The session on enhancing regional cooperation called for a viable institutions to be created in the region based on economic dialogue and cooperation with the objective to promote sustainable growth and balanced development in the Indian Ocean Region, and to create common ground for regional economic cooperation amongst its Member States. IORA initiatives in this regard were lauded as they do not compete with or undermine existing bilateral regional or multilateral arrangements of the region, and accordingly it endorses the principles of mutual cooperation, non-intrusion, and consensual decision-making. In spite of this great potential, the IORA as an organisation gained little traction due to a combination of lack of direction, competing interests, sparse resources, and most of all the absence of homogeneity.

The session on information sharing in many ways added specificity to the requests for greater information sharing by littoral countries voiced in the session on maritime security. That session had discussed in detail the nature and consequences of sub-state threats in the IOR. The point made was that since most maritime security threats emanate from land, a robust system of information exchange is required to make maritime operations effective. The discussion revolved around several themes, including the success and failure of pilot projects thus far such as the Regional Cooperation Agreement on Combating Piracy and Armed Robbery against Ships in Asia (ReCAAP). It also delved into the political bottlenecks to greater cooperation.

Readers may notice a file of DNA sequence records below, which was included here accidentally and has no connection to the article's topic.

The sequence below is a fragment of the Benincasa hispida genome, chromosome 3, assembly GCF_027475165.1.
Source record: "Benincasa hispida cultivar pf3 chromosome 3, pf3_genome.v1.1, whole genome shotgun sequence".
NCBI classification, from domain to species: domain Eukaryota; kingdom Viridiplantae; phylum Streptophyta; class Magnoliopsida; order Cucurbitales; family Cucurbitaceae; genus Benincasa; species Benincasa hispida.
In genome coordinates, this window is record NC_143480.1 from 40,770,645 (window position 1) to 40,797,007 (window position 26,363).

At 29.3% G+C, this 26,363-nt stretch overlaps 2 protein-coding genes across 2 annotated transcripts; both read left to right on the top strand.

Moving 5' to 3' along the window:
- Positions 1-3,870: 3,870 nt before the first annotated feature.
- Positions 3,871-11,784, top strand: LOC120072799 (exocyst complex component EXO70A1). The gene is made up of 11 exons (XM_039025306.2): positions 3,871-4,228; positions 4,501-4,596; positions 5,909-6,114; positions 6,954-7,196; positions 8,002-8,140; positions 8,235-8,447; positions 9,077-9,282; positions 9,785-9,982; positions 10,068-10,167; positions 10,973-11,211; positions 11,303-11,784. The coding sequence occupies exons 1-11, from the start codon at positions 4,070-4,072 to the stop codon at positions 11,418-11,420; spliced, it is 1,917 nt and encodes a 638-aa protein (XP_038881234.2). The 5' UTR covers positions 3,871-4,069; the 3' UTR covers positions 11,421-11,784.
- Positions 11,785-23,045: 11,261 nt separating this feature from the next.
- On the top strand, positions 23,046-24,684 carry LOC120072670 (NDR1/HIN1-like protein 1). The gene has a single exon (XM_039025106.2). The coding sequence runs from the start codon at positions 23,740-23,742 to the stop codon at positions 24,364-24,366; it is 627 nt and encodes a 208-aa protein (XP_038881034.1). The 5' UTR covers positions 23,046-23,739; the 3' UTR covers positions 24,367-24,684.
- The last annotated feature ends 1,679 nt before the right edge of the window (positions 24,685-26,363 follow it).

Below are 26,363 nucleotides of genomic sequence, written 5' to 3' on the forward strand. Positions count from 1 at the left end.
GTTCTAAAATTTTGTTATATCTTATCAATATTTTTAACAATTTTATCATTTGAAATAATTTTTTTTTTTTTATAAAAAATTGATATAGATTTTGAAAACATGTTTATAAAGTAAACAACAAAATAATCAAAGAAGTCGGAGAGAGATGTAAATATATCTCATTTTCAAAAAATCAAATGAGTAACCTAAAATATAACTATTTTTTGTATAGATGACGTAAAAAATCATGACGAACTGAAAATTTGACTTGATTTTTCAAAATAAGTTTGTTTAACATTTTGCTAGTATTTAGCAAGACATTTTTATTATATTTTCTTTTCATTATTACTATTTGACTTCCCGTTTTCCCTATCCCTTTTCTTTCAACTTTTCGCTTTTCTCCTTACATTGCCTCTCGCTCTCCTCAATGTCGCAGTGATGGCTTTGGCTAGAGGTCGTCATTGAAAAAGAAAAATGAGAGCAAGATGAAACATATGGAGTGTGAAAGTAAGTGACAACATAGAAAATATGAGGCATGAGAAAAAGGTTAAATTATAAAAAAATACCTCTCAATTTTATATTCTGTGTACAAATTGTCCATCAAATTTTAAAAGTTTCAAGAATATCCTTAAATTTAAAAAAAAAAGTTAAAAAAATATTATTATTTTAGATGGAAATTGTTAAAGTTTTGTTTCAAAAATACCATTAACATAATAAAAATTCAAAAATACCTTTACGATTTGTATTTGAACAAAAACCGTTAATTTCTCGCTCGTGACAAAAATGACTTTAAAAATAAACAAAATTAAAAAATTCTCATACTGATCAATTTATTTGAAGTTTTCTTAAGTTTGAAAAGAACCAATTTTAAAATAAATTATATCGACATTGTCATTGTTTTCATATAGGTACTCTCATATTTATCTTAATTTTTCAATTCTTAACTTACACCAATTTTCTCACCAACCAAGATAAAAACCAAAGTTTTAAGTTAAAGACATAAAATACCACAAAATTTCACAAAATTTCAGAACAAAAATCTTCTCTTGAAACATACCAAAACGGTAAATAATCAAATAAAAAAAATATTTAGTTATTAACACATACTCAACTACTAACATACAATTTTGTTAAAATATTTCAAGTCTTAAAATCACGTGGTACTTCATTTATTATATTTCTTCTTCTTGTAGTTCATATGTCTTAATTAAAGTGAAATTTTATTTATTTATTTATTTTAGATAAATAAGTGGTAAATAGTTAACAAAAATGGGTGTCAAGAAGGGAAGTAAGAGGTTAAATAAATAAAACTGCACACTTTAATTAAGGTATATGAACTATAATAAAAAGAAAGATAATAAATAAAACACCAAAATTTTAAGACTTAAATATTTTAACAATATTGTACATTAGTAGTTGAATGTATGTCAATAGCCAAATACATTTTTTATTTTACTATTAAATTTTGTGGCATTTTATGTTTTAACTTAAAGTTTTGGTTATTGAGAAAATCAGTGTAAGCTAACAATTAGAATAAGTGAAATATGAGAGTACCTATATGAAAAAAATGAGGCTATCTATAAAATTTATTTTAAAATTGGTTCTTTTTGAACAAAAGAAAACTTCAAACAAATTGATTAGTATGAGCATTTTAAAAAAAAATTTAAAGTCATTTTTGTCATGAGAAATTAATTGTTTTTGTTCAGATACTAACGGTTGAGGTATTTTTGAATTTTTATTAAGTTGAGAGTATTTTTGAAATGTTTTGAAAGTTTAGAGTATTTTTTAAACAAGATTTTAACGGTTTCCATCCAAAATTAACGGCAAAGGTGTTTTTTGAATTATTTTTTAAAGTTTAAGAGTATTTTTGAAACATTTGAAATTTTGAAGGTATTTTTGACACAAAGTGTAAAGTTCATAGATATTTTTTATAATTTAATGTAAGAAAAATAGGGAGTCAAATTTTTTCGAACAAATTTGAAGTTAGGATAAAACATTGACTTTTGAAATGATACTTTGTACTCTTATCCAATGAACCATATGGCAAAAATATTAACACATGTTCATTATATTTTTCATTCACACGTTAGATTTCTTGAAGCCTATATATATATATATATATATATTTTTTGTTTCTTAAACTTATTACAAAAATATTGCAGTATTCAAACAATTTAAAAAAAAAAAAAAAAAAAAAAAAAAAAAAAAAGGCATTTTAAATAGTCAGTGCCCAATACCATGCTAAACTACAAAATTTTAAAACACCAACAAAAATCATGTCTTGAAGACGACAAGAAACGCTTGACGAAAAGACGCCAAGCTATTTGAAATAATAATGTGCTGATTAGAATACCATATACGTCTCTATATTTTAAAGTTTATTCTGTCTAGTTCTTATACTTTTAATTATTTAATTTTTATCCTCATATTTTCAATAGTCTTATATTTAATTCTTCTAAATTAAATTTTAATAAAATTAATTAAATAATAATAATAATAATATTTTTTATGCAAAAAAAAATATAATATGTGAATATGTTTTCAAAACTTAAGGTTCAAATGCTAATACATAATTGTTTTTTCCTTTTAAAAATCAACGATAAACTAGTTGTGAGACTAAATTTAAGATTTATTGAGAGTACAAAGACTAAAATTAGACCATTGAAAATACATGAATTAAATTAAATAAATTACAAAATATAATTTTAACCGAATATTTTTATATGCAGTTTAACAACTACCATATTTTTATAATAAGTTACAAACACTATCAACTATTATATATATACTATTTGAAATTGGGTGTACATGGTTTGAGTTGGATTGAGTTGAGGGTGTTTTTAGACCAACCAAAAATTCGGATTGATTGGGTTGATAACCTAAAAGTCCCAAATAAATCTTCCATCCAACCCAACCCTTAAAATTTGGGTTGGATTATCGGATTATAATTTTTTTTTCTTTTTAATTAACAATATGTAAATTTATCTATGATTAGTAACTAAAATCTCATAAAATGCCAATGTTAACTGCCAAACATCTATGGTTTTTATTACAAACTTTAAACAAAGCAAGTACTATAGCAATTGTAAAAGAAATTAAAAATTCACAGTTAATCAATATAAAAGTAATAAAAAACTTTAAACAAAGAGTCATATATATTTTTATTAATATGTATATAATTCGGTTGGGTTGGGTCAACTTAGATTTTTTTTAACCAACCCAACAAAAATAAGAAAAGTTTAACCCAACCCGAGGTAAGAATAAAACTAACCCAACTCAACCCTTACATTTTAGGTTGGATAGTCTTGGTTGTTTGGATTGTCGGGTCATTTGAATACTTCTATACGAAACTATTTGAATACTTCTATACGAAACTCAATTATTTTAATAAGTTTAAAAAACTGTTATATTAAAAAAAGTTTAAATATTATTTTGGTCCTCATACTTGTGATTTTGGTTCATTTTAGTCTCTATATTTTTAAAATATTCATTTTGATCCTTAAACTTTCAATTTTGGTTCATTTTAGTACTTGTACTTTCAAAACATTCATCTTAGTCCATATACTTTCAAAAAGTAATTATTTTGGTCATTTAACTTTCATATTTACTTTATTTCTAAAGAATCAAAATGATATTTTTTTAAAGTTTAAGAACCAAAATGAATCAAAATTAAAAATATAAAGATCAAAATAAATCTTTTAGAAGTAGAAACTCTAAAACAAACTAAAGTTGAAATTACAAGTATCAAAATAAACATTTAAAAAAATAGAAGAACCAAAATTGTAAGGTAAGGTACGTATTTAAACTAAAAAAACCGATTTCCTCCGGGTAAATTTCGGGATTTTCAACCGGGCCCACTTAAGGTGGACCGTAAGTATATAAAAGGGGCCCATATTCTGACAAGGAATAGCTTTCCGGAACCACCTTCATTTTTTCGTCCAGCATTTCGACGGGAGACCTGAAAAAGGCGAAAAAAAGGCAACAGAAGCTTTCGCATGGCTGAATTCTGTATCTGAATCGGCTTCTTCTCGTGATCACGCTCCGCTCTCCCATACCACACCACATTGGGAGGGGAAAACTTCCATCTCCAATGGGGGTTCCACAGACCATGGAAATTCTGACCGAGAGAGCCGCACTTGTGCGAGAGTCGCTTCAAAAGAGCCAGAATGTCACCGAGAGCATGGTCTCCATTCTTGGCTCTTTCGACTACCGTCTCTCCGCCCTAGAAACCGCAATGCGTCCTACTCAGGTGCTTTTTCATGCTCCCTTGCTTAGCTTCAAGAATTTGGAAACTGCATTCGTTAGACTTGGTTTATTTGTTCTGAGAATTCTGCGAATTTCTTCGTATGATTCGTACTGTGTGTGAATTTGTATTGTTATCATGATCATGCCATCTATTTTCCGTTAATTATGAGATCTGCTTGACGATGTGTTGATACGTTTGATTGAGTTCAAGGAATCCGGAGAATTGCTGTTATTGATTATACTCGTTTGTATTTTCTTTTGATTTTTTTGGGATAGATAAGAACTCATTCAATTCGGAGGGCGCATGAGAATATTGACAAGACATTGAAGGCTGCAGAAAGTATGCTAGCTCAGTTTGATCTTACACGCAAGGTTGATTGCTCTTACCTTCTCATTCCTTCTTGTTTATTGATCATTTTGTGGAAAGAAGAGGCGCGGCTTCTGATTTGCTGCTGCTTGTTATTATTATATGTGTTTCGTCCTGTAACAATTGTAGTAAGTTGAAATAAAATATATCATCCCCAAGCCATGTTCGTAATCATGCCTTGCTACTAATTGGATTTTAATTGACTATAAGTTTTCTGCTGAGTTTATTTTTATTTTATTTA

The fifth session of the Indian Ocean Dialogue 2014 focussed primarily on the threat of natural and manmade disasters in the IOR, and how cooperation among the Member States can help in disaster management and relief operations. The session also concentrated on the need to study the ecosystem of the IOR and create early warning mechanisms to better prepare populations against such disasters. The discussion also briefly dwelt on the demographics of the region, due to which such disasters have a greater impact than they would on other parts of the world.

The final session focussed on trade and voiced a strong desire to consciously promote trade between IORA countries, both in imports and exports. Homogeneous standards across the region’s ports are necessary for trade to be effective; this standardisation must occur at the policy level. The challenge lies in bringing a convergence of standards for such studies as well as the identification of technical barriers. There is a need to bring landlocked countries and the hinterland into the IOR trading and economic systems so to as to maximise the potential of the market and create economies of scale. Furthermore, infrastructure development (especially port infrastructure) remains a challenge for the IORA. However, there are some grand plans on the way. Given the scale and nature of diversities, it would be optimal for IORA to start agglomerating the work of sub-regional trading systems and structures that emerge, and slowly start integrating them as its understanding of the dynamics increases.